The FTSE 100 is down 24 points to 7,401.5 after US stocks fell overnight as bond yields hit 3%, coinciding with a big sell off in tech shares. Google owner Alphabet was among the worse affected by the sell-off.
Pharma company Shire (SHP) is up 2.8% to £40.90 after its board confirms it is willing to recommend Japanese rival Takeda’s revised take-over offer. The UK-based company has been involved in a drawn out acquisition drama with Takeda but after the latter revised its offer, Shire appears to be willing to accept the £46bn offer ‘subject to satisfactory resolution of the other terms of the possible offer’. This includes due diligence of Takeda by Shire.
Hospitality company Whitbread (WTB) drops 1% to £41.44 despite it finally succumbing to activist pressure and agreeing to spin-off coffee chain Costa as a separate company. Its full year to 28 February results show a 6.1% hike in revenue to £3.3bn, a 4.5% increase in underlying pre-tax profit to £591m and a 5.6% increase in its dividend per share to 101p.
INTERNET FASHION RETAILER JUMPS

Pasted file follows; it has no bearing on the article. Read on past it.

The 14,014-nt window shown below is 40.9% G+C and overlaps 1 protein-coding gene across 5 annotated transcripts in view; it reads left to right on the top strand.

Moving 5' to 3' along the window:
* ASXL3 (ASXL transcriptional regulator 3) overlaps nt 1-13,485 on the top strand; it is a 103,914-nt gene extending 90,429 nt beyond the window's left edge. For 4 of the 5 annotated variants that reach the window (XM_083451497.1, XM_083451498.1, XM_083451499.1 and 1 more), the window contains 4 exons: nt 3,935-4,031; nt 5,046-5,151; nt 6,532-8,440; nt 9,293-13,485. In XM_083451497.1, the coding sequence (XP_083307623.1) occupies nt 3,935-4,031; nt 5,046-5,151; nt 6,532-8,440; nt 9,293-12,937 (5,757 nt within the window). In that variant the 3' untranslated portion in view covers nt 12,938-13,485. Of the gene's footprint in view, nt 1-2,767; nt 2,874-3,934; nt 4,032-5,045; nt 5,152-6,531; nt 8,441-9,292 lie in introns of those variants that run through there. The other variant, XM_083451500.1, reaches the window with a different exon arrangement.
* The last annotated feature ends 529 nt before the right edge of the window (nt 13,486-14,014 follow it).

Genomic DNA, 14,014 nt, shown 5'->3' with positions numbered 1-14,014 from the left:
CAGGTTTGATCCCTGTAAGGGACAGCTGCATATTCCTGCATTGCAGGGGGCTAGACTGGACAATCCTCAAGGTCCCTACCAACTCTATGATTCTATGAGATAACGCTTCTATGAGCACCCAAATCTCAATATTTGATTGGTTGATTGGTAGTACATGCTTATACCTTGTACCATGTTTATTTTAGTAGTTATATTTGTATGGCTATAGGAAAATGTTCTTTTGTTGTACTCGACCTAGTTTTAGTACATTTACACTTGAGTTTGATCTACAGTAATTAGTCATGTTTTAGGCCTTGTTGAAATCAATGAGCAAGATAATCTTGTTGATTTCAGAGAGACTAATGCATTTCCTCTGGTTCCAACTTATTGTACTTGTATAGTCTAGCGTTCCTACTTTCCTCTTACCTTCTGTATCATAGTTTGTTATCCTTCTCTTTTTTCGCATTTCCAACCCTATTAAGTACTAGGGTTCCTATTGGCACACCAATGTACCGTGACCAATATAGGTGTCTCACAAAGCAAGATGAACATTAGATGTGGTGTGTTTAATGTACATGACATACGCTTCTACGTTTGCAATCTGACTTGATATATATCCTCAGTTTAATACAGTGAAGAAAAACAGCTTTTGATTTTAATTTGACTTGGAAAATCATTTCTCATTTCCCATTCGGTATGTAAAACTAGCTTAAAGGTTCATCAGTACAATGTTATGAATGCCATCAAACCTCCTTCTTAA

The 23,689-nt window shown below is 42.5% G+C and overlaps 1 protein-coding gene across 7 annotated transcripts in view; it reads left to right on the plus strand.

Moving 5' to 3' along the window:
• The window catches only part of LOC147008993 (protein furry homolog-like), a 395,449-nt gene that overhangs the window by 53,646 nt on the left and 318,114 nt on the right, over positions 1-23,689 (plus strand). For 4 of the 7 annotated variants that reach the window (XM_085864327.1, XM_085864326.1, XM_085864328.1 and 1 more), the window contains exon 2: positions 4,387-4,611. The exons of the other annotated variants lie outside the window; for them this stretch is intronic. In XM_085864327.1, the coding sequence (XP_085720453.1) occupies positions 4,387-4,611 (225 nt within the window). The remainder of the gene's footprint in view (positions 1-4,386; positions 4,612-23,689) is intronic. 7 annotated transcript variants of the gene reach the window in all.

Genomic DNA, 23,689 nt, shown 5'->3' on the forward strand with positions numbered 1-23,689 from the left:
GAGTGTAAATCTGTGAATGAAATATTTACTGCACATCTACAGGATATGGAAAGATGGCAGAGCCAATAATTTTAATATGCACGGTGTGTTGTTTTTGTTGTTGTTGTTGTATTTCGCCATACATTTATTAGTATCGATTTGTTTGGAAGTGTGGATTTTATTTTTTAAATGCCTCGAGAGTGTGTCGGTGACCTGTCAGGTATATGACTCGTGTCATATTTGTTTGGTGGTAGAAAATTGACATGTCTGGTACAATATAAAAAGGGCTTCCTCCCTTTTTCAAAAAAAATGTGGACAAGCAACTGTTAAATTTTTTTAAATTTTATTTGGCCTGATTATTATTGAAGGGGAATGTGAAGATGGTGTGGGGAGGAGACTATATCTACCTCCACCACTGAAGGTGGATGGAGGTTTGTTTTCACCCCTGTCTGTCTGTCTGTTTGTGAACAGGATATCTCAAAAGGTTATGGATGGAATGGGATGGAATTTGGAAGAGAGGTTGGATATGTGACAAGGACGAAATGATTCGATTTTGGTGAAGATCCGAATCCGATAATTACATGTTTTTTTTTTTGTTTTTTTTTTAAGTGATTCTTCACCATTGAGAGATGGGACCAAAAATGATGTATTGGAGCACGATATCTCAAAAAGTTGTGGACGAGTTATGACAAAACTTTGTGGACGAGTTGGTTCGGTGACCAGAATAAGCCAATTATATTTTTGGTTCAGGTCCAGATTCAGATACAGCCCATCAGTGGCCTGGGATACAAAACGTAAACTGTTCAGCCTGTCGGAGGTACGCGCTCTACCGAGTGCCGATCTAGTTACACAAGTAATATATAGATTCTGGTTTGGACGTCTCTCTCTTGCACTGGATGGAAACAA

Logistics company Clipper (CLG) ticks up 4.3% to 469p on confirmation of a new contract with a Boohoo subsidiary, PrettyLittleThings.com. Clipper gives no information on the value of the contract but it will involve the creation of 1,200 jobs. The company also confirms that its results to 30 April will meet expectations, with growth in revenue, operating profit and net earnings.
This has been led by strong deposit and lending growth and the bank says it will increase its capital this year through issuing debt. Investors were presumably expecting even better growth.
The update comes just a day after shareholders overwhelmingly backed founder and chairman Vernon Hill despite swirling concerns about huge payments made by Metro Bank to Hill's wife.
FTSE 100 bank Lloyds (LLOY) shares are broadly flat at 65.9p as its results miss analysts forecasts. The bank's pre-tax profits hit £1.6bn, a 23% increase on the prior year but has had to set aside more money to deal with ongoing PPI claims.
Chemicals company Croda (CRDA) is down 4% to £44.33 despite achieving sales growth of 2.6% on a constant currency basis for its first quarter ending 31 March. However when the impact of currency translation is brought in, sales declined by 2.7%.